- SPR-2 "Rtut-B": Electronic warfare variant (detonate artillery shells with proximity fuze detonators). SPR-2M: More compact equipment.
- BTR-70K: Command version. Additional radios with whip antennas, navigation device, portable generator.
- BTR-70Kh: NBC reconnaissance version.
- BTR-70KShM: Command and control version, mobile command post.
- SA-22: (spetsapparatnaya mashina) command vehicle for special operations.
- 15Ya56M MBP: base security vehicle for Strategic Rocket units. New turret, 1PN22M1 sight, loudspeakers, IR searchlights, TNPO-170 periscopes.
Ukraine (after 1990)
- BTR-70D (2001) Upgrade by NRMZ: 300 hp diesel engine, BTR-80 hull side escape hatches.
- BTR-70DI: IVECO Euro II 276 hp diesel engine, "Ingul"/"Bug" modular turrets, "Zaslon" active protection system, AGS-30 automatic grenade launcher, 2 AT rockets. Developed for export.
- BTR-70M: Morozov upgrade, 300 hp engine UTD-20, "Grom" or BAU-23x2 turret.
- BTR-70SM: Unarmed ambulance version with a new hull. Two versions.
East GermanyMore than 900 were in service after the reunification, according to available data, some 135 were given to Nepal for UN peace keeping operations in Bosnia while 750 others were sold to Pakistan.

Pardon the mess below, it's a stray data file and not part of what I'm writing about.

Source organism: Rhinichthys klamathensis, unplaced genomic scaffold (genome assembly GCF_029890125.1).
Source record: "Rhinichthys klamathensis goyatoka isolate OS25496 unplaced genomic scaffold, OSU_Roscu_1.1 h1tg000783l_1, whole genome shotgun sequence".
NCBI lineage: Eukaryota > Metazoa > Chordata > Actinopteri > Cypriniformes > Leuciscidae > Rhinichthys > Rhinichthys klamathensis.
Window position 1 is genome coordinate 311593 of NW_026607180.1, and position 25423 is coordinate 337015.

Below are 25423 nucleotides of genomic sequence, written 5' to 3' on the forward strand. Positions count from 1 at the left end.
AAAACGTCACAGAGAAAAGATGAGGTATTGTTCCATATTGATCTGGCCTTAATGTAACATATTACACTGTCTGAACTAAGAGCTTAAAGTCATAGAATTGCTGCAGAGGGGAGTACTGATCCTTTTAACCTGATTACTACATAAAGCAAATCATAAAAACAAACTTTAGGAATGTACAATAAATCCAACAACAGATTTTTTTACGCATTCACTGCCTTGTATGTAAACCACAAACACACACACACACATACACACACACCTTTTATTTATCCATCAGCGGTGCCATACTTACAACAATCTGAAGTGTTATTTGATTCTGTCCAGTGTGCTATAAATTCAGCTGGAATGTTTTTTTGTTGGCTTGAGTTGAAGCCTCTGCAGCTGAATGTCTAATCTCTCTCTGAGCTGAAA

- SPW 70 (Schützenpanzerwagen 70) 1,316 Romanian-made BTR-70s (1980-1990).
- SPW 70(S): Staff vehicle (2 extra radios, 2/3 whip antennas, slim roof right side telescopic mast).
- SPW 70(SL): Forward air control vehicle (R-809M2 radio, 4 whip antennas).
- SPW 70(Ch): Prototype NBC reconnaissance vehicle
Romanian TAB-77The TAB-77 (transportorul amfibiu blindat) was built under licence for export, but alongside a domestic model was also developed, much improved. It has the same turret with the LOTA aiming system found on the TAB-71 but Saviem 797-05M1 132 hp diesel engines instead of their original powerplant.